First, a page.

This page created 11 May 2014, and last modified: 2 August 2015 (Maier reference numbers added)
In the eastern half of the empire, the sole unit of legiones palatina under the command of the Magister Militum per Illyricum is listed (21.6 in Ingo Maier's numbering scheme) as the Britones seniores. Its shield pattern (19#2) as shown in various manuscripts, under the matching label (19.a) Britones seniores, is as below:
The pattern features a blue boss (but white in M, W) ringed with a narrow yellow band (red in W) that is itself surrounded by a red band in B. The ground is green (but faded to white in M and yellow in W), with a red rim, and 16 (F), 18 (P, W), 19 (O), or 20 (M) red rays emanate from the centre. Due to these spokes, the pattern therefore looks somewhat like those of the Lanciarii seniores (9.17) and Lanciarii iuniores (12.21), but without their broad blue rims.
The Britones seniores is the only palatine legion that is not part of a set of six. In the west, the Magister Peditum's Italian command has six legiones palatina, as does the Magister Equitum's Gallic command. And in the east, the command of the Magister Militum Praesentalis I has six legiones palatina, as does that of the Magister Militum Praesentalis II. The Britones seniores breaks the symmetrical arrangement.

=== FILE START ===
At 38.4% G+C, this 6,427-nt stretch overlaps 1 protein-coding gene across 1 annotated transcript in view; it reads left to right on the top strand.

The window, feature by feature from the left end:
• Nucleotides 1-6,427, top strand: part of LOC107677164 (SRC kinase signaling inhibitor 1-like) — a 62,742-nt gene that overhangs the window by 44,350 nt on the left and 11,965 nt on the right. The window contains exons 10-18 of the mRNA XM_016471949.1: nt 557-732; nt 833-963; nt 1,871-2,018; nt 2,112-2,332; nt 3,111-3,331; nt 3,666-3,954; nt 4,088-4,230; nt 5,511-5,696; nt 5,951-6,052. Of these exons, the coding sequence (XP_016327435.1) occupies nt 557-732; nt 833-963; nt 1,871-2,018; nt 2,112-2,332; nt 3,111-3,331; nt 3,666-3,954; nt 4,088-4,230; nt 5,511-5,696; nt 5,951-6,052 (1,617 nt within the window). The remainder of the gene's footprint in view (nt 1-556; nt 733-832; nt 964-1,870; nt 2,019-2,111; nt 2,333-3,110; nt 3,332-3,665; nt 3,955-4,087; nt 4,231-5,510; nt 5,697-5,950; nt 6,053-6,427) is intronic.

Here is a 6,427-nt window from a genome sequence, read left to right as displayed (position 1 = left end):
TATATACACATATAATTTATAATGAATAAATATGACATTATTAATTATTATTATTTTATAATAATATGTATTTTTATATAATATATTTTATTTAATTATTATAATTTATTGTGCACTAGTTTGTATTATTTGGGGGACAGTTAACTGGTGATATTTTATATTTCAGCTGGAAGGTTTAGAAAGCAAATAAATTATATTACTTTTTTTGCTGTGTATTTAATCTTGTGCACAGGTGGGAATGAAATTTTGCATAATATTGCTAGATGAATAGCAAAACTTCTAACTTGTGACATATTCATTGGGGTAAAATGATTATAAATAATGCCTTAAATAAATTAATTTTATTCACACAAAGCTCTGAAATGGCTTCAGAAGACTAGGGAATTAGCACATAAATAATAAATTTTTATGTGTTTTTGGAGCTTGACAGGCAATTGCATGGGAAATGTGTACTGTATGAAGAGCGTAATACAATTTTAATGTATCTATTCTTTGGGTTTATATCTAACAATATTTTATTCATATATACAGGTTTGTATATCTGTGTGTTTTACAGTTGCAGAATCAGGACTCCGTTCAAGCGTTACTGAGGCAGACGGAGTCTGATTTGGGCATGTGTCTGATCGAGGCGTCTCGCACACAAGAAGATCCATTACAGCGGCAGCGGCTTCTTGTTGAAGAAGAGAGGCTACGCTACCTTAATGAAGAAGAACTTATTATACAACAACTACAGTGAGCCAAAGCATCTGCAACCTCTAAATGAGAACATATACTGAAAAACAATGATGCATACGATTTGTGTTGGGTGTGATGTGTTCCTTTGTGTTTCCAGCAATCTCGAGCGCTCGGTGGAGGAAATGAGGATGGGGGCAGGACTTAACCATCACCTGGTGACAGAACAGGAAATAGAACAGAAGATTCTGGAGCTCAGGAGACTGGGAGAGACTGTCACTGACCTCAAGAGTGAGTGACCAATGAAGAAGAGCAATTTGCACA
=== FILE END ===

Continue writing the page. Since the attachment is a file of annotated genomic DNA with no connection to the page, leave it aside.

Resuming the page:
The name Britones clearly indicates a British origin for the unit. Of the three legions associated with Britain, Legiones II, VI, and XX, only the first, Legio II Augusta, seems to have been called "the Britones" in the Notitia, at least, since although a detachment of the unit is listed under the Comes litoris Saxonici per Britanniam as the Legio secunda Augusta (132.8), this appears to be the same unit as not only the Secundani iuniores (101/5.208) under the Comes Britanniarum, but also the Secundani Britones in the Magister Equitum's Gallic command (102/5.1326) and the Legio secunda Britannica siue Secundani (98/9.115) of the Magister Peditum's infantry list. Putting these names together one can easily imagine the existence of a putative Britones iuniores derived from Legio II Augusta to counterpart the Britones seniores under the Magister Militum per Illyricum. This is reinforced by comparing the shield patterns of the Britones seniores and Legio II Britannica. They are not closely similar, as the comparison below, using the appropriate Parisian manuscript pictures, shows, but they do share a radiating wheel-like motif in red.
If the Britones seniores was not derived from Legio II Augusta, then the next most likely candidate is probably Legio VI Victrix, since while the Sixth was not called "Britones", it, like II Augusta, did carry the title "Britannica", in the form of Legio VI Victrix Pia Fidelis Britannica, as a result of heavy fighting in Scotland in the early 3rd century. And finally, Legio XX Valeria Victrix, while not having seemingly been called something like "Britones" or "Britannica", seems to have left no record of its existence in Britain during the 4th century. It may be it was removed from Britain in toto, and perhaps part of it later became the Britones seniores. See also further speculations under the Legio secunda Flavia Gemina (18.19).
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